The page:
The government is looking at all options to attract foreign capital, a senior finance ministry official said, adding that he hoped Moody's move to unify India's local and foreign currency bond ratings would help reverse recent capital flight.
Foreign funds have sold a net $300 million of Indian shares so far this year, in sharp contrast to the record investment of more than $29 billion in 2010.
The withdrawal of foreign funds has been largely responsible for making the rupee the worst-performing Asian currency this year. The rupee has fallen nearly 20 percent against the dollar from its July highs.
Moody's said on Wednesday it had unified India's local and foreign currency bond ratings at Baa3 and said the outlook on the ratings was stable.
"We are looking at all options to attract capital inflows... what is happening right now is a temporary phenomenon," the official, who did not want to be identified, told reporters.
He said the government may reduce the lock-in period for some infrastructure bonds from three years to one year, and may also reduce the residual maturity of these bonds, to make them more attractive to foreign investors.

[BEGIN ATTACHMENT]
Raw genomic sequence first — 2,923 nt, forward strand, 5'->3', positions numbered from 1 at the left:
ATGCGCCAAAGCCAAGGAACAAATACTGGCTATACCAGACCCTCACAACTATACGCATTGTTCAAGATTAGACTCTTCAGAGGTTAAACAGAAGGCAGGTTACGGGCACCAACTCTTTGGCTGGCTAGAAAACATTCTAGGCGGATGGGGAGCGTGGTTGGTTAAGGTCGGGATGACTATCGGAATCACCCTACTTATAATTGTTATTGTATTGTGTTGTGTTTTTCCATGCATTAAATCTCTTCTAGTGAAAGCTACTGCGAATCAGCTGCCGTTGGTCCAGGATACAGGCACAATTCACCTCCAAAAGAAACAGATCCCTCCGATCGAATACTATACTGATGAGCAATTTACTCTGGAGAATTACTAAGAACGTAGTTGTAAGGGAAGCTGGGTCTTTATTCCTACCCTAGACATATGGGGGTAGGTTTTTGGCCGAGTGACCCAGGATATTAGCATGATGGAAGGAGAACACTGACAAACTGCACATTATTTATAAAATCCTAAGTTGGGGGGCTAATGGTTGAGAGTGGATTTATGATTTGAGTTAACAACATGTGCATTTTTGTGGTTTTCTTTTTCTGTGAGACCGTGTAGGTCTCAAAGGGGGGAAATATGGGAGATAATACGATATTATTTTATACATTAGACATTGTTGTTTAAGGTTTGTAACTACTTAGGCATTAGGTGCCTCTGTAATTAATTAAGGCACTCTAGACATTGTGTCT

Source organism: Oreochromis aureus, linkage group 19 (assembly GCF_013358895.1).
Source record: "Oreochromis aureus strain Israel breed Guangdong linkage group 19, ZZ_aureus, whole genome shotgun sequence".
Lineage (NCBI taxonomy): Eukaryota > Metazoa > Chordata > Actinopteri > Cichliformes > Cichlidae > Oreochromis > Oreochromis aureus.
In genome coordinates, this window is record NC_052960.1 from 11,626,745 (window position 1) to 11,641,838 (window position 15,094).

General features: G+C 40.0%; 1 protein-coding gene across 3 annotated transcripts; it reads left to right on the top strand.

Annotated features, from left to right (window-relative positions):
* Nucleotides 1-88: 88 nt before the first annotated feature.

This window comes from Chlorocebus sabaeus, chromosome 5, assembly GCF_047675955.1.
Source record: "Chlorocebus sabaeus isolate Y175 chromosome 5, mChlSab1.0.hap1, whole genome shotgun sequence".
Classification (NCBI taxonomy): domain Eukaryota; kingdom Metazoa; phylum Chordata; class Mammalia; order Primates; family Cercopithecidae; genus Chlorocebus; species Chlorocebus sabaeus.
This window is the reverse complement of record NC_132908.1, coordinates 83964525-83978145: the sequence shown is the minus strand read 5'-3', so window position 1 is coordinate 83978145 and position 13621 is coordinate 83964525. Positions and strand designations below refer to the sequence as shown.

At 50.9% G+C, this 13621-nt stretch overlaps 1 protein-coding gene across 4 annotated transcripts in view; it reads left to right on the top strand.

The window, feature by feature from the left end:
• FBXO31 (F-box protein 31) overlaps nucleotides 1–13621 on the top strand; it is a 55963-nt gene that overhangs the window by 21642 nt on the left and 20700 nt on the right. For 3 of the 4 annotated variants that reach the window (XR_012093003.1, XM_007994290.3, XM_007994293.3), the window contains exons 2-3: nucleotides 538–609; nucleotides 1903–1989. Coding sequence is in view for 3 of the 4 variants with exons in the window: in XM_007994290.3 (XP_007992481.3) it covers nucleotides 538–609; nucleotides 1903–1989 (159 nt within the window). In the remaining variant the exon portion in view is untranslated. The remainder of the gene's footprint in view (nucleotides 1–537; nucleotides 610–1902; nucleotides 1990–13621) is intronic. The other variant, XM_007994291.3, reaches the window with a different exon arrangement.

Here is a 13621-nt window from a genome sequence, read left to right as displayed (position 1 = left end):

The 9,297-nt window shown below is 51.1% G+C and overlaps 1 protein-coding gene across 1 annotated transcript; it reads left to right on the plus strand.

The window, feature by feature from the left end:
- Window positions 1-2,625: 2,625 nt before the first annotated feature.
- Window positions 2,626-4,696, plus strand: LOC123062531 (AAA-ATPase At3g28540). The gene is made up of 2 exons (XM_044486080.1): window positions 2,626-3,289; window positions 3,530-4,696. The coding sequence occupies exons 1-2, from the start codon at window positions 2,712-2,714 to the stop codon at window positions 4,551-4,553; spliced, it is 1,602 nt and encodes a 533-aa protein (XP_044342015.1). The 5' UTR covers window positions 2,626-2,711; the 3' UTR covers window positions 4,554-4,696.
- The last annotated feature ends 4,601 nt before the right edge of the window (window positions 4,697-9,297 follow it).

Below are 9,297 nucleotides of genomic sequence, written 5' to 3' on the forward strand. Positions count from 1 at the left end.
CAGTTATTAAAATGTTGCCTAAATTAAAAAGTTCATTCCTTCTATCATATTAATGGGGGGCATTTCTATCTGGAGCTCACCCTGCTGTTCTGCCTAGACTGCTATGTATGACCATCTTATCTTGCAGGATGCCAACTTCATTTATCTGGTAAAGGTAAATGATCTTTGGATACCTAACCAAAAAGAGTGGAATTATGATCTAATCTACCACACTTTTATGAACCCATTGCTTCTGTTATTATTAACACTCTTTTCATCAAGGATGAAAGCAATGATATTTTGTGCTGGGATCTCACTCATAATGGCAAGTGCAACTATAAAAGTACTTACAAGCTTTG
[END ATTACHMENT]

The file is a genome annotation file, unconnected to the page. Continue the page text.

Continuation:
"We believe Moody's action will make other rating agencies examine their methodology and look at India positively," the official said.
"India deserves at least two notches rating upgrade," he said.
The official said the government was confident India would attract a robust flow of funds from foreign institutional investors in the long run.
A spate of gloomy economic news has weakened investor confidence in Asia's third-largest economy.
The government said earlier in December that it expected the economy to grow by 7.25 to 7.75 percent in the fiscal year ending next March, down sharply from an estimate of 9 percent issued in February.